Monday, June 06, 2011

Peru election aftermath

Given all the uncertainty, I was surprised when the presidential race in Peru was called rather quickly and overnight has changed very little.

The current results, with 88.4% counted, is Ollanta Humala with 51.28% and Keiko Fujimori with 48.72%.

Initial thoughts:

--The number of spoiled or blank ballots is 5.8%, which is lower than predicted.  When push came to shove, Peruvians did want to choose.

--There are plenty of news stories about jittery market but interestingly, JP Morgan says "buy Peruvian."

--There are no accusations of fraud and Keiko is telling her supporters to remain calm, so could this election turn out to be...normal?


Vicente Duque 12:50 PM  

Mr Weeks

I have an intuition that this new Elected President Ollanta Humala is not going to be a second Hugo Chavez and not even a second Rafael Correa, much less a Daniel Ortega.

Perhaps this man is a second Luis Ignacio "Lula" da Silva that has been so positive for Brazil. Follow the Lula and you will reach a good place. Lula was also accused of being a dangerous communist.

Peru is not Venezuela, a Sea of Oil and easy Billions of Dollars. Ollanta has not an unlimited checkbook or book account.

Peru depends on exports of many articles, products, etc .... It is not "cursed" by oil. Those exports require careful management by Government officials. A Clown will ruin the exports in a second and lose support from the Businessmen.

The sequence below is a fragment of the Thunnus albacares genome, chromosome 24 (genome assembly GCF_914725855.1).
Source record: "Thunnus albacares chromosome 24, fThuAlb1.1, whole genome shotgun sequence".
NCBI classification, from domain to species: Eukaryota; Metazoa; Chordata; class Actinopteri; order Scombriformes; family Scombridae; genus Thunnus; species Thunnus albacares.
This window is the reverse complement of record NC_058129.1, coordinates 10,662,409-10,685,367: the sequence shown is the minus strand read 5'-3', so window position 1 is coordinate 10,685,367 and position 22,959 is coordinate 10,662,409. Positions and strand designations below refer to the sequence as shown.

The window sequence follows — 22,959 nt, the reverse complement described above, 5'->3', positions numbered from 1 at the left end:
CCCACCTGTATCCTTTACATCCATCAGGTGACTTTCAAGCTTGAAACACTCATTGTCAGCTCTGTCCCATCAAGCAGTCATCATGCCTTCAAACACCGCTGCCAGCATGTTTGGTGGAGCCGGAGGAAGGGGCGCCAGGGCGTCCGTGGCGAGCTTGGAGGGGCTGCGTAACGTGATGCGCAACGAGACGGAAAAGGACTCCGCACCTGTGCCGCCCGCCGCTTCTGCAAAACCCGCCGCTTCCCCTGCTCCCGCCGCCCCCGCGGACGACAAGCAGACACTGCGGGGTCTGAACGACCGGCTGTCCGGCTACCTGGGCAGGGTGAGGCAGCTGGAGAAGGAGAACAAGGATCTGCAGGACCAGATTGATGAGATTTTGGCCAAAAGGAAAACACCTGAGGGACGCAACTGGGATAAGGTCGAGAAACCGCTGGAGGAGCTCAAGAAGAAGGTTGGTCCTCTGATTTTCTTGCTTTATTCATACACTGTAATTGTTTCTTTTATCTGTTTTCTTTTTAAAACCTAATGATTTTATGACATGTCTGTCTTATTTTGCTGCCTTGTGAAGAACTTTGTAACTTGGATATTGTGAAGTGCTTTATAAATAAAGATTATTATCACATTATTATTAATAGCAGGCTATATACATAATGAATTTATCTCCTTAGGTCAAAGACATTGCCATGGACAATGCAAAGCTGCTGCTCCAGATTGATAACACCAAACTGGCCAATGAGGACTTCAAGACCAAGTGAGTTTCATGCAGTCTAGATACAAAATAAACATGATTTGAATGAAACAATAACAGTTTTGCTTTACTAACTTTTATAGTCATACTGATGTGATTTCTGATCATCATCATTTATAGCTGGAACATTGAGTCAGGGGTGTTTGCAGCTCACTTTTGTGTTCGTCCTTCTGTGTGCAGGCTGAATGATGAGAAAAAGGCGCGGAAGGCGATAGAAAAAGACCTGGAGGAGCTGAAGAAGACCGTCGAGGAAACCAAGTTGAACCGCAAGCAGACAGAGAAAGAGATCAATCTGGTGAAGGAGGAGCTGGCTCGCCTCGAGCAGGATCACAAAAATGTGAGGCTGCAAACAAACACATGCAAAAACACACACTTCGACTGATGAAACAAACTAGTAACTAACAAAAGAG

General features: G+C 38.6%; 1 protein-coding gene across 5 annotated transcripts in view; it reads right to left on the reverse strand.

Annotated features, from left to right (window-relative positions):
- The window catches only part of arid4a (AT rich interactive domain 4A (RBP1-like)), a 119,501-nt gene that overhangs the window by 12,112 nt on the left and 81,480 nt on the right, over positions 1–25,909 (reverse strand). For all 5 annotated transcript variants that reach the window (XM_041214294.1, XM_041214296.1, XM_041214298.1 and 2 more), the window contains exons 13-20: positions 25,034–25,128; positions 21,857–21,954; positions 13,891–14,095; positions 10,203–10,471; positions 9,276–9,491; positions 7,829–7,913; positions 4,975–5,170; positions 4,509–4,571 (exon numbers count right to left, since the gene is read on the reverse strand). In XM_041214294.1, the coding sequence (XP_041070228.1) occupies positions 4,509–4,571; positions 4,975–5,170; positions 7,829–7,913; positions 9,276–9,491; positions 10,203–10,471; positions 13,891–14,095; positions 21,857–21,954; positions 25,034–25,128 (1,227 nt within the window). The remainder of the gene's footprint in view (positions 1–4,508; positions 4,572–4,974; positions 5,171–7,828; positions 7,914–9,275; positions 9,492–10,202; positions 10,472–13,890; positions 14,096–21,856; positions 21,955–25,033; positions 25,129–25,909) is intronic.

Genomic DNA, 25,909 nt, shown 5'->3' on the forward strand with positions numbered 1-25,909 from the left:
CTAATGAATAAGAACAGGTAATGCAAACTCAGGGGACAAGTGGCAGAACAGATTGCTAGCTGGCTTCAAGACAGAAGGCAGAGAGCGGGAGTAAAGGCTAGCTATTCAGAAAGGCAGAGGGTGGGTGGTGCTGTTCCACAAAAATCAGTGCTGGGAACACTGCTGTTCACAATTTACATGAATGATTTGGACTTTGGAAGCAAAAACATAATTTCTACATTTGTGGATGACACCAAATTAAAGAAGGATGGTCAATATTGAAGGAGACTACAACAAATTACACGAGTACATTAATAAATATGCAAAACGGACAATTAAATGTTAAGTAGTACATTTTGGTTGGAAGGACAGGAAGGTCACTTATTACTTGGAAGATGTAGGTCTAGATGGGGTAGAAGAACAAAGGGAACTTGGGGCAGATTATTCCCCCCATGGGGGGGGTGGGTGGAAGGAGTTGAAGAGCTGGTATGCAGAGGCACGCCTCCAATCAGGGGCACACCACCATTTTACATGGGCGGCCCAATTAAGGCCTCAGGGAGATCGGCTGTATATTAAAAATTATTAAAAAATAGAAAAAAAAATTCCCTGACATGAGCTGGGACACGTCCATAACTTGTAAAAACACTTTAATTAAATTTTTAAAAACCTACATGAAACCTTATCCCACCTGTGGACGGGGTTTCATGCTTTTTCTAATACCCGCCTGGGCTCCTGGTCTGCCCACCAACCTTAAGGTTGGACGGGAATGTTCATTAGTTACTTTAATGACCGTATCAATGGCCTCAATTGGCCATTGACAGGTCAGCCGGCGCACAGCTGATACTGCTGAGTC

The Entrepreneur Class and Businessmen of Peru seem more Dynamic, Successful and Advanced than those of Venezuela. Therefore they are stronger to oppose a Leftist President.

It is impossible to establish a Santa Claus Economy in Peru, like in Venezuela, an Economy of Subsidies and Total Clientelism requires a state that gathers billions of dollars from a single export.

I am told that even Nobel Prize Winner Mario Vargas Llosa and a good share of the flower of intellectuals in Peru supported Ollanta - A good sign !

And I am told that he is surrounded by experienced economists and public men that have nothing to do with communism, but that know a lot of banking, public finances, etc ...

Let's hope for the best ! ... I see no big cause for worry.

Last but not least : Brazil, Chile and Colombia are good company for Peru in South America. ( in Rational Moderate Political Orientation ).

Vicente Duque

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